Kyle Williams, on the other hand, could be a prototypical slot receiver. He's not going to out jump to many defenders, and he's not going to blaze down the sideline and get in back of too many defenses—but his acceleration and ability to change direction have given him a nose for the end zone.
And Williams might have some potential as a return man as well.
Who shines and who fades will determine the passing attack. These guys are going to want to be on the quarterbacks' good sides.
"Alex Smith is our guy." How many times have we heard that now? A million?
Well, they said it so many times it has to be true. Alex Smith has enough NFL experience now and has finally been set up for success in the NFL.
David Carr is an older veteran in Alex Smith's image. Nate Davis is a youngster who has busted his tail to learn an NFL offense in spite of being slowed by dyslexia. Both have tools to succeed, but do either have the tools to excel?
Carr has the experience, even if the experiences are not impressive or enjoyable. Davis has next to zero experience, which can be a blessing in disguise. The lack of knowledge he brings makes room for pure-instinct play making.
The accepted understanding is that Carr will be backup and the slow-to-learn Davis will ride the pine another year, but if Nate excels in camp, it will be an open competition.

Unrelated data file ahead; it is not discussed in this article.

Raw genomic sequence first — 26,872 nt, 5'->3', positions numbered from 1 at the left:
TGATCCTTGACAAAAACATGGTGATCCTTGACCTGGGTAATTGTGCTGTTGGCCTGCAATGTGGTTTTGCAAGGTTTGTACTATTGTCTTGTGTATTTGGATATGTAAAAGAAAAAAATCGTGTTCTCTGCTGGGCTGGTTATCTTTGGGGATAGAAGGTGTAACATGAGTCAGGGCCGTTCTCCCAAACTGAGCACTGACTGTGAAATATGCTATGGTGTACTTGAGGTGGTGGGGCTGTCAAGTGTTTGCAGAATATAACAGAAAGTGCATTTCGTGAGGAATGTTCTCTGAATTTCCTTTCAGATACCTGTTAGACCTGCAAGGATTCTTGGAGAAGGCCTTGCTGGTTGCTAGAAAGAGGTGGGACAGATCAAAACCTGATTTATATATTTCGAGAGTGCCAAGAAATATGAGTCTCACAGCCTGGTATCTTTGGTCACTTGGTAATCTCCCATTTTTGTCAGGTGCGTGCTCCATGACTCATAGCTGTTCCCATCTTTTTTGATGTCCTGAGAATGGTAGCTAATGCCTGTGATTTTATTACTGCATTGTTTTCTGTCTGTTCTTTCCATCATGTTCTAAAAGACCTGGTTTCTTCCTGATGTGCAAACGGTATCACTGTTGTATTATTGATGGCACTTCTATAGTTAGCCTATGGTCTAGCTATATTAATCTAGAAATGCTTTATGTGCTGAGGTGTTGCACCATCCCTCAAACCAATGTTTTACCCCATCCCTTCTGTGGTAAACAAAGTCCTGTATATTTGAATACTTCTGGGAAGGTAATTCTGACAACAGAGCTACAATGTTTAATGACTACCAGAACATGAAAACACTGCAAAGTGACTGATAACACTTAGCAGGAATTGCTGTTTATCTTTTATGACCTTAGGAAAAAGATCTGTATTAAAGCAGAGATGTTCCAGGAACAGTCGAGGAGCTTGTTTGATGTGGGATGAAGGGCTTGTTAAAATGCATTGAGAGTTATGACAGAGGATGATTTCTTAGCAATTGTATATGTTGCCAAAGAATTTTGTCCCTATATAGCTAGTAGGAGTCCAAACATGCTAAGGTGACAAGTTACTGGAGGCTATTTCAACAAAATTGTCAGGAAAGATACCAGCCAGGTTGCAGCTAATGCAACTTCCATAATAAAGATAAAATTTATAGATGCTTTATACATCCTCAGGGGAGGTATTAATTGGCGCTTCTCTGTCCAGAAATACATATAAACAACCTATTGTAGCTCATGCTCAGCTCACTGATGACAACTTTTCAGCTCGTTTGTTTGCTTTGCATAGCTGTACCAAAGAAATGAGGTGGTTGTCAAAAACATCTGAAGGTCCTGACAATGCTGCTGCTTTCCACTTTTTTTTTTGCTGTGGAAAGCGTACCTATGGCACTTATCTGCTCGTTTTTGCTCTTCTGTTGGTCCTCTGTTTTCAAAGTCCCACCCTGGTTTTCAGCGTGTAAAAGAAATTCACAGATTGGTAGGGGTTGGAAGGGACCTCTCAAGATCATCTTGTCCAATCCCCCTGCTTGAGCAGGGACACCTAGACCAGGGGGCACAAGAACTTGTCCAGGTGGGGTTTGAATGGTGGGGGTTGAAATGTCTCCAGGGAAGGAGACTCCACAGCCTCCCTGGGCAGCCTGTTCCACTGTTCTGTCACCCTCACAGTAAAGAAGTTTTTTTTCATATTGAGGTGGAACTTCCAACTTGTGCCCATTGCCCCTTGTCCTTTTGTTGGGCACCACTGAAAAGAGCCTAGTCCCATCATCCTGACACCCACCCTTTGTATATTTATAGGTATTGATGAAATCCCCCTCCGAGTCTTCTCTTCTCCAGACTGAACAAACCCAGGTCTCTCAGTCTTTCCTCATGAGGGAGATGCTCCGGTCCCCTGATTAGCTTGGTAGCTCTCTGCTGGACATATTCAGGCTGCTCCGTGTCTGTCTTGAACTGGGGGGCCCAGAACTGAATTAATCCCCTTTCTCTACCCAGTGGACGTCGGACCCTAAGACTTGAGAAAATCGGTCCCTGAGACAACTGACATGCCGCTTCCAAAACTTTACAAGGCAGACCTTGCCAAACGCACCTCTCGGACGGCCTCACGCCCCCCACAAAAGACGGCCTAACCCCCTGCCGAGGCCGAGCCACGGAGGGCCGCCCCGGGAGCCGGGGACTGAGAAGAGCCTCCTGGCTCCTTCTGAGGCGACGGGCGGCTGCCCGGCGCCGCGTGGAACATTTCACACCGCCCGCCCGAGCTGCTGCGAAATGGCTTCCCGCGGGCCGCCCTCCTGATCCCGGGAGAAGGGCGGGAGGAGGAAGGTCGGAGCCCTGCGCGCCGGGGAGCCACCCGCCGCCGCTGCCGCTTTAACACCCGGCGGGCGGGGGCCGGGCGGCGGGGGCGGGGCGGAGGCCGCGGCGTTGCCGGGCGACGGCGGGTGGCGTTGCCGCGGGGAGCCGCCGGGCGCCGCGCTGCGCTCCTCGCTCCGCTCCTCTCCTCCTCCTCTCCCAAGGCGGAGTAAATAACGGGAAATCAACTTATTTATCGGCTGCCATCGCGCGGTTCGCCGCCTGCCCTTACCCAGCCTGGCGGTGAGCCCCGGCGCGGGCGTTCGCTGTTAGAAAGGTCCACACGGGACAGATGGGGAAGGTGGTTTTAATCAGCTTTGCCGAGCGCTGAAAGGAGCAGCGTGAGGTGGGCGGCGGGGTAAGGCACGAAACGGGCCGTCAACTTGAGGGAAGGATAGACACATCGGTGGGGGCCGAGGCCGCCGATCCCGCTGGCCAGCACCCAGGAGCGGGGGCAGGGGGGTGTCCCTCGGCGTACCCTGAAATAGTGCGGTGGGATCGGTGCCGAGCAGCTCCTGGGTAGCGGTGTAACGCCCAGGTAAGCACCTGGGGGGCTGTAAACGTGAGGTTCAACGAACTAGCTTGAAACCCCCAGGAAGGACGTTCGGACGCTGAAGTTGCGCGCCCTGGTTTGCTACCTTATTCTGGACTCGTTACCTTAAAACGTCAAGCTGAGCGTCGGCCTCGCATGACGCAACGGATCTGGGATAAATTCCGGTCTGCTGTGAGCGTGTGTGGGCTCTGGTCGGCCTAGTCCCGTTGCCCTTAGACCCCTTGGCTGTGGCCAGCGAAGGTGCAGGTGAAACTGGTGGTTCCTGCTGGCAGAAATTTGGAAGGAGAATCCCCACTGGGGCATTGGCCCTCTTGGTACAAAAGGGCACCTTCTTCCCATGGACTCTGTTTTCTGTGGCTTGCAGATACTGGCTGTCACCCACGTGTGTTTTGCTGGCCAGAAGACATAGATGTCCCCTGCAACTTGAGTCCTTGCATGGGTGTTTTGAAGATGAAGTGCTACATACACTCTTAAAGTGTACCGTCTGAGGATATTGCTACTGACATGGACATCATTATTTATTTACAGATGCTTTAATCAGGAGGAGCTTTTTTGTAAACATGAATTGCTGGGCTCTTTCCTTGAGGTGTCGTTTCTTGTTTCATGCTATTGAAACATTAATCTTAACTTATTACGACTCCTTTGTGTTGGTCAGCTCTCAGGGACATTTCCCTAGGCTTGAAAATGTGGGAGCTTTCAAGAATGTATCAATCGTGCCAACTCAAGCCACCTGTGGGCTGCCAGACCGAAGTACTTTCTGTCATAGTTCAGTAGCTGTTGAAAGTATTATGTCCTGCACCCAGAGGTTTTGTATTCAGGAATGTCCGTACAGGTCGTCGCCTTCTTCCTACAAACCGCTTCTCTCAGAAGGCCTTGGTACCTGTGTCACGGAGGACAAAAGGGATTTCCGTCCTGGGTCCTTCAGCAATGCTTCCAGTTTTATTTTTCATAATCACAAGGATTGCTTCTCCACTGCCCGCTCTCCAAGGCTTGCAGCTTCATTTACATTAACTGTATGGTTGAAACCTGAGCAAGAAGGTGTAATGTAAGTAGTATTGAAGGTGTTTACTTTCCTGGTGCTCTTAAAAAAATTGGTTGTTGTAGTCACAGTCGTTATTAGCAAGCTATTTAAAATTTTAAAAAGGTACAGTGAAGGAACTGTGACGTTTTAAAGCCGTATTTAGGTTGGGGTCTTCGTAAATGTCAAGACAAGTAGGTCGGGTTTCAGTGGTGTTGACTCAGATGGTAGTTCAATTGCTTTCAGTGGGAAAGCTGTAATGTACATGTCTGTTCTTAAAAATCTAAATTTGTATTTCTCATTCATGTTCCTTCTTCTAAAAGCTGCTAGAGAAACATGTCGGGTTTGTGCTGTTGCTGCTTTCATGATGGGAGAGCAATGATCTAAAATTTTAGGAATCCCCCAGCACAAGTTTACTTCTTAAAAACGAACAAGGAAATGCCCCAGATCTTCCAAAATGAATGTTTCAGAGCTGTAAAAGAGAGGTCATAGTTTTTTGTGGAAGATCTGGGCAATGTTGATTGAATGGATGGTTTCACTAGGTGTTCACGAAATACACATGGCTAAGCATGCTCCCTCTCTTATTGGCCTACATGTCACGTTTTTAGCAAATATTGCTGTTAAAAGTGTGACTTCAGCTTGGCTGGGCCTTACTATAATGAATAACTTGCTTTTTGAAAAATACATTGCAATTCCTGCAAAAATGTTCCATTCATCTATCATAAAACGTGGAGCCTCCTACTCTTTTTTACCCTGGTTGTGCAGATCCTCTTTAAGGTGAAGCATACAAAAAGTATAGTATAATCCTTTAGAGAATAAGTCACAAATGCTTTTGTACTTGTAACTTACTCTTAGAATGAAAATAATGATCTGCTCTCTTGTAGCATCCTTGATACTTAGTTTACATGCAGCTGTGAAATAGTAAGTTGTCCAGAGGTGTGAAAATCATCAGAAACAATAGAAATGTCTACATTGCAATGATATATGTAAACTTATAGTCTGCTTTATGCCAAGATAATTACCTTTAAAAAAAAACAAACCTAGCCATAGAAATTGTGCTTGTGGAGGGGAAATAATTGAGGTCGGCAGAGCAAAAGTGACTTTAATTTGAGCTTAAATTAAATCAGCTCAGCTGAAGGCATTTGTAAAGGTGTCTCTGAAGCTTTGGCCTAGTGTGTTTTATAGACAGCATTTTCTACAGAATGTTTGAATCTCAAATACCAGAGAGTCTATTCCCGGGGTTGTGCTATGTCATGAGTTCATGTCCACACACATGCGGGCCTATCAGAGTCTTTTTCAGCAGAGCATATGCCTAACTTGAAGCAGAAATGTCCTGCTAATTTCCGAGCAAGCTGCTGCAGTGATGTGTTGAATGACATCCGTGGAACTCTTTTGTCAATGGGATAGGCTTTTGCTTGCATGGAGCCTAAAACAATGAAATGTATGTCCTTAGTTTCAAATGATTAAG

Nickel & Dime DBs
The 49ers secondary often played good coverage last season considering the always-a-split-second-late pass rush they had to play behind. Still, they got burned on more than one occasion. Adding speed without sacrificing physicality has been one mission this off-season, and they seem to have done a decent job of that.
Aside from finally parting ways with Dre Bly, their selection of Taylor Mays in the second round might have thus far been the biggest improvement to the 49ers' secondary. If we're talking talent, this guy is steak tartare or fillet mignon—raw and rare.
Mays won't push incumbents like Micheal Lewis and Dashon Goldson immediately, and they should win the starting spots. Nothing, however, is concrete.
The 49ers also brought in situational defensive back Karl Paymah. The fifth-year player saw limited time in Denver and played last year in Minnesota. Paymah is now loving the California weather, and he's been a little starved for playing time.
Reggie Smith, Curtis Taylor, Will James, and even rookie Phillip Adams will join the rumble in attempt to get on the field, and with so many defensive backs clawing to get in the game, the cream of the crop must, and will, rise to the top if they are to get playing time.
The last men standing here are going to be like projects from metal shop class when the dust settles.
The best action this preseason will be at offensive line, outside linebacker, and backup running back, but sparks are going to fly with the new crop of burning receivers pushing their ways onto the team.
The passers are going to go through their motions, but the quietest of quarterback controversies could break out in any given exhibition game—once Smith leaves for the sideline.
While the starters in the secondary seem clear, there's going to be a number of little monsters looking to shake up the depth charts.
In these looming competitions, anything can happen—once the pads come on.